The above question of course relates to our campaign for total reform of the Family Justice System. A system that not only fails to promote the best outcomes for our children but leaves them unprotected from harm.
In my opinion the answer to the question do we need to fully understand something to know that it is wrong is a simple and resounding no. Is enslavement of one human being by another wrong? Of course it is wrong. Is the murder of one human being by another wrong? Of course it is.
As a society we can be asked such questions on face value, and know that such acts are wrong. We are not required to fully understand the issues, whether it be the cause, the surrounding legal system etc., to come to the conclusion that such acts are anything other than wrong, unethical.
However the answer to the above question within the context of lobbying for reform is paradoxically simple and yet incredibly complex at the same time. And knowing whether you need to be looking for the simple answer or the incredibly complex answer is decided by how much you as an individual need to understand.
Here are a couple of questions as an example?
Should a child have the right to have a loving, healthy relationship with both parents following separation/divorce of the parents? (Not withstanding any proven safeguarding issues.)
Of course most people would agree, that a child should have the right to have a loving, healthy relationship with both parents following separation?
Should this right of the child be enshrined in law?
In my opinion I would state that most people would agree that this should be enshrined in law.
Should the Family Justice System uphold the rights of the child and protect them from being harmed, be it physically, sexually, emotionally/psychologically?
Once again, morally we would expect most people would agree.
What if we were to tell you this simply doesn’t happen in the Family Justice System?
I would like to think, that most people would be shocked. I would also like to think that many people would ask for proof.
What would happen if we backed up our claims with a robust, evidence based argument?
I would hazard a guess that most people that were made aware of such evidence would be shocked.
What would be the response if the short and long term damage to affected children was presented in yet another robust, evidence based format?
I would like to believe that at this point, whichever parties/individuals were involved in this hypothetical conversation someone would feel the need for further exploration of this conversation.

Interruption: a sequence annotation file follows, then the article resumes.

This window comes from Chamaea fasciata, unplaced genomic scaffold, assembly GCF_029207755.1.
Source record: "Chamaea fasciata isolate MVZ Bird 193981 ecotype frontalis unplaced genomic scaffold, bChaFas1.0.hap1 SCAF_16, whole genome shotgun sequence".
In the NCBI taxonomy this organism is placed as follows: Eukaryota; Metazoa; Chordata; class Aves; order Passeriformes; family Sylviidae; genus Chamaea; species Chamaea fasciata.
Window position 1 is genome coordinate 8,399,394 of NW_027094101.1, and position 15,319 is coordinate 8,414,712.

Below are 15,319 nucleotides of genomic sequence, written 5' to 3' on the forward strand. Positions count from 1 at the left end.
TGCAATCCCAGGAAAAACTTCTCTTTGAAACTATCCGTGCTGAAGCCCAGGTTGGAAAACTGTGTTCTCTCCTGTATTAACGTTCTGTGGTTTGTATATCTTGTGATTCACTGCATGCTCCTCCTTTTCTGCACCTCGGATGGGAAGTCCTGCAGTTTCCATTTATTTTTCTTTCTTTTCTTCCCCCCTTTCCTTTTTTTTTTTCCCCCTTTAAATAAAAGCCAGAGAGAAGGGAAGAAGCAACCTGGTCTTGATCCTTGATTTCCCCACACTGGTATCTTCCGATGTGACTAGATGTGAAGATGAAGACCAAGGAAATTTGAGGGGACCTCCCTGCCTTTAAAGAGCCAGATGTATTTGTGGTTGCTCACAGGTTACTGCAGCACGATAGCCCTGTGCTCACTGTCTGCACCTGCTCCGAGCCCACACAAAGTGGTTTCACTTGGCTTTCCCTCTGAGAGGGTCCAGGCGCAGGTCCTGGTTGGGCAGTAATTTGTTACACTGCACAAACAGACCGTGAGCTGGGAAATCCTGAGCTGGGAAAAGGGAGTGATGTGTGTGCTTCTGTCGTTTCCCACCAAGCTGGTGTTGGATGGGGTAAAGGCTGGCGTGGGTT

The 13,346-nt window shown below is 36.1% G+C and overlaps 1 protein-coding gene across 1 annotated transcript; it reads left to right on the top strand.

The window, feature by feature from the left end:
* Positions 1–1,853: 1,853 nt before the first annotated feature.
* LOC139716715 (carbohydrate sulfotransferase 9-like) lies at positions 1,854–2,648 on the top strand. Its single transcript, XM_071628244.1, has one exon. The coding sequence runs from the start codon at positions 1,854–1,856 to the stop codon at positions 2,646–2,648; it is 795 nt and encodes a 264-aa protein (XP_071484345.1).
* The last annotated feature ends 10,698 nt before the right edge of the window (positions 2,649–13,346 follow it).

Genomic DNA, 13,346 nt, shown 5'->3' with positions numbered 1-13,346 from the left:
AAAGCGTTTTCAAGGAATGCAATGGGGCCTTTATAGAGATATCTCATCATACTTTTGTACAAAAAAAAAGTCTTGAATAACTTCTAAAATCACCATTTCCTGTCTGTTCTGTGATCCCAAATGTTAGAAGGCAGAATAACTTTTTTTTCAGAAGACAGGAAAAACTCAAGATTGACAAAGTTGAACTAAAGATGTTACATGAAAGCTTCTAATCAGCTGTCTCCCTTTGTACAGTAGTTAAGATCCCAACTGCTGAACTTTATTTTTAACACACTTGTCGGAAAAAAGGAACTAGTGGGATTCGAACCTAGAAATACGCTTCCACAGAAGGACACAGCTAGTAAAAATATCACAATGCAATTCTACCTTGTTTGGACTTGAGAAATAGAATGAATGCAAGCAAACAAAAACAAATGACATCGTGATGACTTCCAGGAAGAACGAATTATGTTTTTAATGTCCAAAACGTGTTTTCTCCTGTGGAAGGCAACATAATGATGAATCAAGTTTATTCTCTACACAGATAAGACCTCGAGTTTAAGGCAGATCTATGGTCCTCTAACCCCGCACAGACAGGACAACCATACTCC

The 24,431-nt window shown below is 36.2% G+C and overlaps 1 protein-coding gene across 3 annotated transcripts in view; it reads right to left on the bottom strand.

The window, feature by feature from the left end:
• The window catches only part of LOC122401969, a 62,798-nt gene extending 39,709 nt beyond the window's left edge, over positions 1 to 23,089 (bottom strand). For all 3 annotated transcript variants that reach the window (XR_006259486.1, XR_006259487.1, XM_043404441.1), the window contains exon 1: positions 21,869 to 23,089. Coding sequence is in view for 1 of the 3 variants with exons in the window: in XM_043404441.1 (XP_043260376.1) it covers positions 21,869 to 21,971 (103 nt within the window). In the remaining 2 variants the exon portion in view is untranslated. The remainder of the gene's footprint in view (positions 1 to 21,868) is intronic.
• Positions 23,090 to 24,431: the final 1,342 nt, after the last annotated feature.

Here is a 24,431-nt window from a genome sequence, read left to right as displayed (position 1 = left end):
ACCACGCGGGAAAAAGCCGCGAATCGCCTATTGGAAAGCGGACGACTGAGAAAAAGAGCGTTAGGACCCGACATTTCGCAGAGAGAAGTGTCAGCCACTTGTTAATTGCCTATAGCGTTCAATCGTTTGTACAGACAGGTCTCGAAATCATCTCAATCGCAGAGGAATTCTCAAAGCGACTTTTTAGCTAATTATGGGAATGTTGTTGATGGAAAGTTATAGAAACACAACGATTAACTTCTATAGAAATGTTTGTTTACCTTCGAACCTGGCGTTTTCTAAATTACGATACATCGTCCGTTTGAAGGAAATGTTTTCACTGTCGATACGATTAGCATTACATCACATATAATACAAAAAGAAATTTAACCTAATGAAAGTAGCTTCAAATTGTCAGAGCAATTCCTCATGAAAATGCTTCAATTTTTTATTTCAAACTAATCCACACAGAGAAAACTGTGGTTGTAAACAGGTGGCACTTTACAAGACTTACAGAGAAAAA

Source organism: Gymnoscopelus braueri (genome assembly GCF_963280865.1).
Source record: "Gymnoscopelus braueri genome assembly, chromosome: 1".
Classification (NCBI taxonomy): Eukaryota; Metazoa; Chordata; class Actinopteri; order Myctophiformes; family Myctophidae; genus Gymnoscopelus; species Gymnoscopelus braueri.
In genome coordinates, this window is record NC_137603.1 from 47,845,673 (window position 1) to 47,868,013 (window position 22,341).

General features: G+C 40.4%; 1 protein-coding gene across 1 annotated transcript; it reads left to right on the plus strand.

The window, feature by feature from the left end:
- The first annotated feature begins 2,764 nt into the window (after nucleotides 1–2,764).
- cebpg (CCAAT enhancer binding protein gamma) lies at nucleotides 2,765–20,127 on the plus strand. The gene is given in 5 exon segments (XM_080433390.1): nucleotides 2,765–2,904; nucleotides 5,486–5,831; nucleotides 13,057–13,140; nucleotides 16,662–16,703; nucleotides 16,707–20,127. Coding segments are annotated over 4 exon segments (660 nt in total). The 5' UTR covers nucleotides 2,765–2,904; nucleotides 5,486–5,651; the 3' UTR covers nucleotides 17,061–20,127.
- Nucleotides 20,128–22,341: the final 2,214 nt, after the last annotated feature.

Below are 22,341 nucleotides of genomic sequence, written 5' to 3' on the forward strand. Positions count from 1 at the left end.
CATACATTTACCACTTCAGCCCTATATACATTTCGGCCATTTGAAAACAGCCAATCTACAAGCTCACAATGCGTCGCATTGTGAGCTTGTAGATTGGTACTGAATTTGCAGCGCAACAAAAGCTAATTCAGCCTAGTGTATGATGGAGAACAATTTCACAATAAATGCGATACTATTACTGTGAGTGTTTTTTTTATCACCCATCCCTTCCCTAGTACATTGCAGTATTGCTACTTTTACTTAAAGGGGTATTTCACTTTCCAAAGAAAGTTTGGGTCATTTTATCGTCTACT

Now this is where things start to become a bit more complex. At this point, lets assume that most people if not all of those that were made aware of the above, were shocked by the evidence that an incalculable number of children are left unprotected by the Family Justice System post separation.
Lets assume that most of the individuals informed of the aforementioned injustice arguably require no more evidence or understanding to come to the conclusion that what is happening is morally wrong.
An individual could justifiably stop with their search for further knowledge at this point and still view the above as wrong. However as human beings we are intrinsically curious creatures. Many of us would have a natural thirst for more information regarding this newly revealed injustice.
The curiosity would, I strongly believe trigger questions such as the following:
“How is this allowed to happen in this and age?”
“Why are our children not protected?”
“Why is no one doing anything about it?”
Then it would potentially lead on to further questions that delve a little deeper:
“Why is it that the Family Justice System and it’s associated services and institutions allow this injustice and harm to our children?”
More complex questions may then be asked:
“Is the Family Justice System aware that they are failing the incalculable number of children that pass through the system?
“If as an institution/system they are aware of the lack of protection for children the provide, why it is that they appear to be doing very little to prevent this harm to children?”
“What and who are the barriers to change of this system?”
“Do the organisations that resist change have a valid argument?
“Does the argument of such organisations against total reform equate to an approach of equality?”
“Do these organisations have an ulterior motive for not wanting positive change in providing the best outcome for children?”
To conclude, do we need to fully understand something to know that it is wrong? A resounding no. However are we, The Cornerstone Community Alliance going to leave the above discussed injustice unchallenged? This is also a resounding no from us.
When something is unjust, it is unjust. There the debate ends and the campaign for total reform begins.